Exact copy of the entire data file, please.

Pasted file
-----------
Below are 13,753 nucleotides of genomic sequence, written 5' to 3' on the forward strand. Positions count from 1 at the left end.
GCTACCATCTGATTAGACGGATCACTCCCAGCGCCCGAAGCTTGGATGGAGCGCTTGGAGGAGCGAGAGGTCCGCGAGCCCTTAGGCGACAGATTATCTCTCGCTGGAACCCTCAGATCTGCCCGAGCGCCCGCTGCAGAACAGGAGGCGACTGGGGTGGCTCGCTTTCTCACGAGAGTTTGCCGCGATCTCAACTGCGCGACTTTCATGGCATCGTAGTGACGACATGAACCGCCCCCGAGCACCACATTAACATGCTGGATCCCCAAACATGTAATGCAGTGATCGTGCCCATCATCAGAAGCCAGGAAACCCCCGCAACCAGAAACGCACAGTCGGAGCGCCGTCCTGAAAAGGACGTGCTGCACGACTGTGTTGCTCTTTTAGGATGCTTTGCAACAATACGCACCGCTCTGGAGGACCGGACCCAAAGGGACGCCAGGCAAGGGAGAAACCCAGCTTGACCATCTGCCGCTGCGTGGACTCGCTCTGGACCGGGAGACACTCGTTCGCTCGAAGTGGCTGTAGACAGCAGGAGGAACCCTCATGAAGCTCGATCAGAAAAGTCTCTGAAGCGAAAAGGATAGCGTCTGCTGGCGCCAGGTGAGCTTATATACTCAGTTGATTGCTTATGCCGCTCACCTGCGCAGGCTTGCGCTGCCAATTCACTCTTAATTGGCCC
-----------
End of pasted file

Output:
Below are 13,753 nucleotides of genomic sequence, written 5' to 3' on the forward strand. Positions count from 1 at the left end.
GCTACCATCTGATTAGACGGATCACTCCCAGCGCCCGAAGCTTGGATGGAGCGCTTGGAGGAGCGAGAGGTCCGCGAGCCCTTAGGCGACAGATTATCTCTCGCTGGAACCCTCAGATCTGCCCGAGCGCCCGCTGCAGAACAGGAGGCGACTGGGGTGGCTCGCTTTCTCACGAGAGTTTGCCGCGATCTCAACTGCGCGACTTTCATGGCATCGTAGTGACGACATGAACCGCCCCCGAGCACCACATTAACATGCTGGATCCCCAAACATGTAATGCAGTGATCGTGCCCATCATCAGAAGCCAGGAAACCCCCGCAACCAGAAACGCACAGTCGGAGCGCCGTCCTGAAAAGGACGTGCTGCACGACTGTGTTGCTCTTTTAGGATGCTTTGCAACAATACGCACCGCTCTGGAGGACCGGACCCAAAGGGACGCCAGGCAAGGGAGAAACCCAGCTTGACCATCTGCCGCTGCGTGGACTCGCTCTGGACCGGGAGACACTCGTTCGCTCGAAGTGGCTGTAGACAGCAGGAGGAACCCTCATGAAGCTCGATCAGAAAAGTCTCTGAAGCGAAAAGGATAGCGTCTGCTGGCGCCAGGTGAGCTTATATACTCAGTTGATTGCTTATGCCGCTCACCTGCGCAGGCTTGCGCTGCCAATTCACTCTTAATTGGCCC